National Cancer Survivors Day

Coping® is a proud sponsor and publisher of the exclusive coverage of National Cancer Survivors Day®.

 

Click here for the 2015 NCSD Photo Gallery.

 

Click here for Coping® magazine's Exclusive Coverage of National Cancer Survivors Day® 2015 (pdf).

 

National Cancer Survivors Day 2016: Communities to Celebrate Cancer Survivors, Raise Awareness on June 5

On Sunday, June 5, 2016, cancer survivors and supporters in communities around the world will gather to celebrate the 29th annual National Cancer Survivors Day® and raise awareness of the issues of cancer survivorship.

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NCSD 2016

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Men, Cancer, and Sexual Health

Incredible advances in cancer care are now allowing men to recover healthy and active lives after treat­ment. Still, cancer treatments can affect a man’s sexual function. This is espe­cially true for prostate, colorectal, and bladder cancers, three of the most com­mon cancers in men. The side effects of surgery, radiation, and chemotherapy for these and other types of cancer can interfere with your ability to achieve and maintain an erection, lessen your desire for sex, and affect your ability to have children.

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Chemo Brain
What Causes It and What You Can Do about It

Until recently, the cognitive changes brought on by cancer treatment – often called chemo brain or chemo fog – were brushed under the rug. Many physicians believed they were simply a result of anxiety or dis­tress and, therefore, not a real medical concern. We are now learning, however, that up to 75 percent of people treated for cancer do experience some form of cognitive symptoms due to the disease and its treatment.

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What about a Support Group?

Support groups are frequently recommended for people who are facing a change or challenge in life. Groups of people gathering for information, help, and networking is nothing new. A cancer diagnosis often leads a person or a family to find a support group.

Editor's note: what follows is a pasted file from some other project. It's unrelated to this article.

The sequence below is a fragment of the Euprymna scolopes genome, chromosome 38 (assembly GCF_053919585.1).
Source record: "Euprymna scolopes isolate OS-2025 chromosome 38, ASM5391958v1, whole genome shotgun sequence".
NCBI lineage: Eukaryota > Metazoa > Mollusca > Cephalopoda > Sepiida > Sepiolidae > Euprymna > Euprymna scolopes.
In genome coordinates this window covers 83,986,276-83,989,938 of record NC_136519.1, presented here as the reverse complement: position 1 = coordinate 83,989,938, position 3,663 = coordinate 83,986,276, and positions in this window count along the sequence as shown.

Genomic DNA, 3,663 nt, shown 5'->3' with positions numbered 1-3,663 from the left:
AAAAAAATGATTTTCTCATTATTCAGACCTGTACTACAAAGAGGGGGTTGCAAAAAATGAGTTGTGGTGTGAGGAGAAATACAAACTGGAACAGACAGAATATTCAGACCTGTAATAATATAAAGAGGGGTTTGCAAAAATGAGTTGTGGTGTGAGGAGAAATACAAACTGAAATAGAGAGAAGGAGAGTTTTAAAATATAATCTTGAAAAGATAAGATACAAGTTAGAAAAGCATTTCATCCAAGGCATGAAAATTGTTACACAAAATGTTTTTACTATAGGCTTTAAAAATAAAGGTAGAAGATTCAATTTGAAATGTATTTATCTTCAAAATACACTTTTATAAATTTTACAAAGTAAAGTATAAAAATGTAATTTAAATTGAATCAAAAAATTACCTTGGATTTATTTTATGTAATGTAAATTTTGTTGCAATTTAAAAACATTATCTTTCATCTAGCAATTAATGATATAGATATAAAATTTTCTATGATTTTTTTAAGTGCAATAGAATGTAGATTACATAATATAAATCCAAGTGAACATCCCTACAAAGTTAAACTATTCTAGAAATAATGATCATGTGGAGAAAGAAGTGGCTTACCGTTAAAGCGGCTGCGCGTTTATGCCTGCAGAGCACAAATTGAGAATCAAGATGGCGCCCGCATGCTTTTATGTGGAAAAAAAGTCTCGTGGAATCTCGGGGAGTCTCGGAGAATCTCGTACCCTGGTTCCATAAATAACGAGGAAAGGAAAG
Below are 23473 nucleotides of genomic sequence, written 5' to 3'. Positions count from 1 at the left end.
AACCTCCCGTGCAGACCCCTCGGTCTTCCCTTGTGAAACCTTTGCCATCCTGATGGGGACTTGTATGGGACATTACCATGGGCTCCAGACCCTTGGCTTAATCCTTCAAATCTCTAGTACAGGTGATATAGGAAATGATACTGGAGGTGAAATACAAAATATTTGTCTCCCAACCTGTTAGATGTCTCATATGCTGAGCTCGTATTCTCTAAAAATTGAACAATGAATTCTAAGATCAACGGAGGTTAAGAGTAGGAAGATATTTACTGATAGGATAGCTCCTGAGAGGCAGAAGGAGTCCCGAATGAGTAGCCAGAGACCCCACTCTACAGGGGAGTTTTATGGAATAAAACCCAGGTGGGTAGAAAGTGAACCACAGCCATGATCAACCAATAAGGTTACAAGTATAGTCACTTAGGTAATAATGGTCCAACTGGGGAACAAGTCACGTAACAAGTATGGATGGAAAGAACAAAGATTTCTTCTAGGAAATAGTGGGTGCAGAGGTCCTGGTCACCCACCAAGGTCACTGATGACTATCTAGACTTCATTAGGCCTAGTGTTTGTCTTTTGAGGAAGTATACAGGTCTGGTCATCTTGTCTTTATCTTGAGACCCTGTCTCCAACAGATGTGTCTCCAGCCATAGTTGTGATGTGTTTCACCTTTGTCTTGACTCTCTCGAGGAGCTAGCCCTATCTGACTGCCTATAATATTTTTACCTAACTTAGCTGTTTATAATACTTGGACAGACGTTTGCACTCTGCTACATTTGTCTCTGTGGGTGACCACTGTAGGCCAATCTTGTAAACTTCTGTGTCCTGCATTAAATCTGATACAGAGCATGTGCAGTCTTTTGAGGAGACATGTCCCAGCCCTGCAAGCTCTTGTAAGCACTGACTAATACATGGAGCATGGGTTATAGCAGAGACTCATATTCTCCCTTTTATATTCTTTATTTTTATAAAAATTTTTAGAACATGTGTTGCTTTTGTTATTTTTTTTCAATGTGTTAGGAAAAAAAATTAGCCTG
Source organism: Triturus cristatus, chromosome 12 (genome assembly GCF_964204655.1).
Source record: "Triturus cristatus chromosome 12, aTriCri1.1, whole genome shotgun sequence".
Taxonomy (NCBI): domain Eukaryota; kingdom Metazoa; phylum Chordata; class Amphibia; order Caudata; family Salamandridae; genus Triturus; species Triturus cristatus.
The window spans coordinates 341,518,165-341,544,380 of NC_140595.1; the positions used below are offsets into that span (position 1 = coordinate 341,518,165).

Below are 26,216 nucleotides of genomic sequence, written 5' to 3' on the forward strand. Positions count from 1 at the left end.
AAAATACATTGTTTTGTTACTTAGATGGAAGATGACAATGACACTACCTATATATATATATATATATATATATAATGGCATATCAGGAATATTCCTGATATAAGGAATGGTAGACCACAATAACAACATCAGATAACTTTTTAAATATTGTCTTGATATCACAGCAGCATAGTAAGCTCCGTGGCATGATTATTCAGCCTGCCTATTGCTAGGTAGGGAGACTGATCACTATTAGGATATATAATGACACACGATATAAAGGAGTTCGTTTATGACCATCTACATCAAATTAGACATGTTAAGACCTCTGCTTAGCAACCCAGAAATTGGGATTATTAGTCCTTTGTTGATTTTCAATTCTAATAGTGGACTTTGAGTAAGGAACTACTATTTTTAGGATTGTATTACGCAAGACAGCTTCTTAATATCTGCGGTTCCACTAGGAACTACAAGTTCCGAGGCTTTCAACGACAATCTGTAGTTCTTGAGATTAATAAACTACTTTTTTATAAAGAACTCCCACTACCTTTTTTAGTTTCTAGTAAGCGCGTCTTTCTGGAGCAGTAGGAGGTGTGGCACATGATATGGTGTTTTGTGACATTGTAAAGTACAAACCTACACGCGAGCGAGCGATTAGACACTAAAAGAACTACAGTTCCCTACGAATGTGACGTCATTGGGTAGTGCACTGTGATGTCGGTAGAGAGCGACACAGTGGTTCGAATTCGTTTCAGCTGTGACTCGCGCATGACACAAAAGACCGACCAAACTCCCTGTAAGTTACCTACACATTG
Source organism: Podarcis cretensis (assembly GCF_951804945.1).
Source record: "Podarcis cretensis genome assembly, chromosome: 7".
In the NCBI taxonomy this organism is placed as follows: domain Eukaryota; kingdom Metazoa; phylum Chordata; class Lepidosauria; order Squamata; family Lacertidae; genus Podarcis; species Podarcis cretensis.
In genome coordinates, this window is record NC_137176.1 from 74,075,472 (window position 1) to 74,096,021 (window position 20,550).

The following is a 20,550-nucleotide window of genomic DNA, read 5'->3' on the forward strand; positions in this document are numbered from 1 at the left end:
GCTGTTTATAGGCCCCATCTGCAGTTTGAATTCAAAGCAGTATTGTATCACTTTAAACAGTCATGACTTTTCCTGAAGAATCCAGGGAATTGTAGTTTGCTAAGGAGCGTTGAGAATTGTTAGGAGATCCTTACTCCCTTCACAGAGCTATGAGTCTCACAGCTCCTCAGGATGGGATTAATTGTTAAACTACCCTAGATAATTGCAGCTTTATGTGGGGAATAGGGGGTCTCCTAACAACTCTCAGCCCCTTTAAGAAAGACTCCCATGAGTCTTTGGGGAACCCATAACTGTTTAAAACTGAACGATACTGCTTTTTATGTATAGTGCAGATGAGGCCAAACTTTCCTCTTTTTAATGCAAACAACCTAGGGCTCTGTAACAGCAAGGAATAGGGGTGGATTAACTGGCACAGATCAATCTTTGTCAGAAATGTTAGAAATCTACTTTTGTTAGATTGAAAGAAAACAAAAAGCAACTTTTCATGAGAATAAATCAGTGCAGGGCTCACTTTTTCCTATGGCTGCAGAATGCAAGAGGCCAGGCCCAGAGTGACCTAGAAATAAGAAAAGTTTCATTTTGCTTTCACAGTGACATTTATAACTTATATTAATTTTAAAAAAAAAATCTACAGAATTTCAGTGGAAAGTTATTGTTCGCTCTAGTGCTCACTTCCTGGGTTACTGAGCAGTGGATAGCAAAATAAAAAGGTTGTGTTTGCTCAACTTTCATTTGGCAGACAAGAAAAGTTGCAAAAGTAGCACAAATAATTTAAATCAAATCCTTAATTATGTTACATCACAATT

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Say YES to Your New Possibilities after Cancer

When you’re diagnosed with can­cer, your entire world is shaken. Your identity is altered, your priorities shift, and tremendous change occurs in almost every area of your life. These changes can be anxiety pro­voking and, at times, frightening. But somewhere in the midst of these un-certainties, something beautiful happens – a space for newness and fresh ideas opens up.

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You Can Choose What to Do
with Your Next Chapter.
No matter how much time we have, we can make the most of it – right here, right now.

No matter where you are in your cancer journey, you can choose what the next chapter will look and feel like. The day I learned I had brain cancer changed my life.

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Survivor of the Week

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One Step at a Time
How I Went from Being Unable to Walk After Cancer to Running Marathons

by Matt Jones

On January 29, 2016, I crossed the finish line of my seventh mara­thon on my seventh continent. Just three days prior, I completed my sixth mara­thon on my sixth continent, Antarctica – yes, I ran a marathon in Antarctica. But twelve years earlier, at age 25, I was relearning how to walk.

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